Crispin Bates and Andrea Major win funding for major RCUK project
Becoming Coolies: Rethinking the Origins of the Indian Labour Diaspora, 1772-1920
AHRC £770,000 (2.5 years from March 2015)
By placing Indian indentured labour migration in the context of longer histories of labour mobility in the Indian Ocean region in the eighteenth and nineteenth centuries, the Becoming Coolies project seeks to challenge existing assumptions about who 'first wave' Indian migrants were, how much information they had, and why they decided to migrate. It will place the migrants' own incentives, understandings and individual outcomes at the centre of the story in order to critically reassess patterns of Indian migrant labour. It will look beyond longstanding tropes of victimhood and passivity to re-evaluate the role of subaltern networks and subaltern agency in the process of migration, demonstrating how indentured migrants navigated and (re)negotiated identities that were ascribed to them by colonial observers - as slaves and sepoys, coolies and convicts - and exploited opportunities for social mobility. It seeks to show that migrants drew on pre-existing patterns of labour mobility, and on familial and other networks when choosing to migrate, and thus contributed towards the expansion of systems that would inform choices of later, 'second wave' migrants. By privileging a grassroots, subaltern viewpoint, the project will suggest an interpretation that restores subjectivity and agency to labour migrants' experiences, provide a new approach to the study of Indian labour migration in the nineteenth century, and argue for a more fluid, and multifaceted analysis of the origins of the Indian Diaspora.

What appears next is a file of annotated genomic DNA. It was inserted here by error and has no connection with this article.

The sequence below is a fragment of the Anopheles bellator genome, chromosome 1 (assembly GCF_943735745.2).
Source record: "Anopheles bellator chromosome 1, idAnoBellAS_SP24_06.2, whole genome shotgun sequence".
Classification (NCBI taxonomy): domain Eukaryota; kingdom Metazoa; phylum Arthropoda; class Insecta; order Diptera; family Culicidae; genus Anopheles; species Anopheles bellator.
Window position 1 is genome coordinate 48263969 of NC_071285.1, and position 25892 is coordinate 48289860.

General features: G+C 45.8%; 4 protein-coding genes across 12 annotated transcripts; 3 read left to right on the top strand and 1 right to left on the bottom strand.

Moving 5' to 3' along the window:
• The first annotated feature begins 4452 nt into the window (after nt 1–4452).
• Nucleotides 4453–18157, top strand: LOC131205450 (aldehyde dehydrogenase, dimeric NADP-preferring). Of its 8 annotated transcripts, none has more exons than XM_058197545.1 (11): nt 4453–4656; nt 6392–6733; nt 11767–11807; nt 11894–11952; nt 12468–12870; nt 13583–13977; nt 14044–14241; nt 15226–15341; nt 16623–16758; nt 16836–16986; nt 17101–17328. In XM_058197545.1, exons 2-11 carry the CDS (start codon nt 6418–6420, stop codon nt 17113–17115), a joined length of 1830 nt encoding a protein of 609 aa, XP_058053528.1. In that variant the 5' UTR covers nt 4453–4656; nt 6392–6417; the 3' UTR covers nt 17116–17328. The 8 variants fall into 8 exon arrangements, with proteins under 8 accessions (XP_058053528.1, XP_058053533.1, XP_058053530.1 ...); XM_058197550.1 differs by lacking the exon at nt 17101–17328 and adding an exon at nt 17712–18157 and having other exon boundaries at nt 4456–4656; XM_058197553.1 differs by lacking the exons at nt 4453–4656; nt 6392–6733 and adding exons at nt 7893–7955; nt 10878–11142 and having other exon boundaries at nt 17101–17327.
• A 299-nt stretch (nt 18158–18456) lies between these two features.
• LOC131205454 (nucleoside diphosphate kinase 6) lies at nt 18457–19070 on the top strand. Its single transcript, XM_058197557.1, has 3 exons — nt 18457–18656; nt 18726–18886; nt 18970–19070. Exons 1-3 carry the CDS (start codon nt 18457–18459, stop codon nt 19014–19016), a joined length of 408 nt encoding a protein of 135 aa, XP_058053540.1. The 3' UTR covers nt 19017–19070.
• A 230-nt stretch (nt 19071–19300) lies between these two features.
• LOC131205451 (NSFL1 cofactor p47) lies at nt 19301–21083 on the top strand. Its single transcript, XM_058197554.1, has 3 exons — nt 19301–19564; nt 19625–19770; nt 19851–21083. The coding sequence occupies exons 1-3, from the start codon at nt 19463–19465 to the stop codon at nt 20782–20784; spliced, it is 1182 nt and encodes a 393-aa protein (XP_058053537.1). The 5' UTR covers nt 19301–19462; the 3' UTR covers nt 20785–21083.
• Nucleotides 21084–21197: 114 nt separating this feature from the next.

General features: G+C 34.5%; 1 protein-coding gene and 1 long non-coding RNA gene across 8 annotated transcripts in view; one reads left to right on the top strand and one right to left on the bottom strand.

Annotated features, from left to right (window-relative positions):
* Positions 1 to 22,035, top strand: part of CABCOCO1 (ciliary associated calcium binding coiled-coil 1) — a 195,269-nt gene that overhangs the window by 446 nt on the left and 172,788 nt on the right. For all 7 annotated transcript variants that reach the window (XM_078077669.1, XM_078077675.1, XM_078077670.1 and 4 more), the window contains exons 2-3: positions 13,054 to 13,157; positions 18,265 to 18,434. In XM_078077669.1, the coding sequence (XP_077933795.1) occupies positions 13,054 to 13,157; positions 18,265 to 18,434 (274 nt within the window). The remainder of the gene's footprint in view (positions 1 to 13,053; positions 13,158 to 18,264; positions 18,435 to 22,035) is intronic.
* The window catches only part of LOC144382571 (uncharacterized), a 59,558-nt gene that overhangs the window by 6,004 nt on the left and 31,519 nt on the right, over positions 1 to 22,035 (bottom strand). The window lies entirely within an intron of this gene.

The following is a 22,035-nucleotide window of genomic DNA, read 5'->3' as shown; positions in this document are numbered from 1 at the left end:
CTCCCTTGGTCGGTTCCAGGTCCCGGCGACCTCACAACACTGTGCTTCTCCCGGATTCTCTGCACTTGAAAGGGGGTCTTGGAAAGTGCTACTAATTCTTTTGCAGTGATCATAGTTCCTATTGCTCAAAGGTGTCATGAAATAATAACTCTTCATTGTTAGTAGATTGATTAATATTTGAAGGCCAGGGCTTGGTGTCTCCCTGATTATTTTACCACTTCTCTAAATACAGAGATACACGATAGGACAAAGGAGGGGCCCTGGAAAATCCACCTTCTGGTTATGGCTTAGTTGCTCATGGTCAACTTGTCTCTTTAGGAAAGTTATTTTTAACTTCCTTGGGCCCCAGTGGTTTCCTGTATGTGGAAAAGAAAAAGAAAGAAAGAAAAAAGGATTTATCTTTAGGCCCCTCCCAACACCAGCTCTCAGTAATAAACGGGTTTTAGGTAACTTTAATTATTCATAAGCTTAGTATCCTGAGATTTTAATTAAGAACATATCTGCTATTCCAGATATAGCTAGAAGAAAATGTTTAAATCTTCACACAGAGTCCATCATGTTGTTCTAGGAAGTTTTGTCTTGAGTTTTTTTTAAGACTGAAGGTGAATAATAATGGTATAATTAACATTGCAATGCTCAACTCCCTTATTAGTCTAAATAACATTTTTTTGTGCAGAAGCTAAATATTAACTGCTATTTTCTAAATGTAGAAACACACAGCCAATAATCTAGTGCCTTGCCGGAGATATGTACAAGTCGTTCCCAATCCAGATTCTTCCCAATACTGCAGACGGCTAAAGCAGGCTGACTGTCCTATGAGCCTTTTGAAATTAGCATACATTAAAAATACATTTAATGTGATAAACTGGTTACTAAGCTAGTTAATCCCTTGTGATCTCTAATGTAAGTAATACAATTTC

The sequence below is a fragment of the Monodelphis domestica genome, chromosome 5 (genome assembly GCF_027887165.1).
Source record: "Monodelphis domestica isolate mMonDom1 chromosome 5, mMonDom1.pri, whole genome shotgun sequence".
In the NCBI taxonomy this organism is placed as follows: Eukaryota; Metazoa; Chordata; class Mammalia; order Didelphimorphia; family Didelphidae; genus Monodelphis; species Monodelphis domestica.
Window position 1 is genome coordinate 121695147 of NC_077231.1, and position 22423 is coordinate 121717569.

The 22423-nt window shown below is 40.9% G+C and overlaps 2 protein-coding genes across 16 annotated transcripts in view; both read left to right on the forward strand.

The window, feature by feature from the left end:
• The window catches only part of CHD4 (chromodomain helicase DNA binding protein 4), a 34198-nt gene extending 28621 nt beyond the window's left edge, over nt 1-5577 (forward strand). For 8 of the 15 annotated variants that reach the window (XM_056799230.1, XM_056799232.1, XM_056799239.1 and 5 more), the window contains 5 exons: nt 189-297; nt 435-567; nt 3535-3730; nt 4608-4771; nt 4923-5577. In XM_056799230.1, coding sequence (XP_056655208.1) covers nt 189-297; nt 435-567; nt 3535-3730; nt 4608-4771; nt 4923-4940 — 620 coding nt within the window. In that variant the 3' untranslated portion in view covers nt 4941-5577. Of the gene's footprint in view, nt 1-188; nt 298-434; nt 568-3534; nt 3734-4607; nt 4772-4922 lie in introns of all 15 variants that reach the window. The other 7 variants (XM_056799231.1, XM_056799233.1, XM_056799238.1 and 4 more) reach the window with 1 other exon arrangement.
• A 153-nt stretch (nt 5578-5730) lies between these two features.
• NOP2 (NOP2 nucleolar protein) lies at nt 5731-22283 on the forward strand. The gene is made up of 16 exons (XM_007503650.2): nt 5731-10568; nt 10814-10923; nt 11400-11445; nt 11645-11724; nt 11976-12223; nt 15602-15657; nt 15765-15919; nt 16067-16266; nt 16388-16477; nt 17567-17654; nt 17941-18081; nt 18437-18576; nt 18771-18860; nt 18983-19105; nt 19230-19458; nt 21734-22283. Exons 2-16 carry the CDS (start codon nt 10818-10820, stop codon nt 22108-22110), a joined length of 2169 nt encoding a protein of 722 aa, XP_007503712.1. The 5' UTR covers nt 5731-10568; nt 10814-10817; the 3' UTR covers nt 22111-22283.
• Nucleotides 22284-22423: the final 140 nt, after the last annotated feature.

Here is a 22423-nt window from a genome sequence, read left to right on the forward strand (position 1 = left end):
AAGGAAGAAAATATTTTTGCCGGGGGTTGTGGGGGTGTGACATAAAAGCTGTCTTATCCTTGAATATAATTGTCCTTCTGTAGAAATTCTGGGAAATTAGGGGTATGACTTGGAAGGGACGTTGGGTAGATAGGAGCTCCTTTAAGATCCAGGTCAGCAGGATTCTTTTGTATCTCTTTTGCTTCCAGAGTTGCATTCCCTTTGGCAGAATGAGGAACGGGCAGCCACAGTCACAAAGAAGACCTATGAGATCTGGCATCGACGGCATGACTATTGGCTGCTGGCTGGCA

The project will hire two PDRA’s, a project manager (part-time), and research assistants in India and elsewhere in the Indian Ocean region.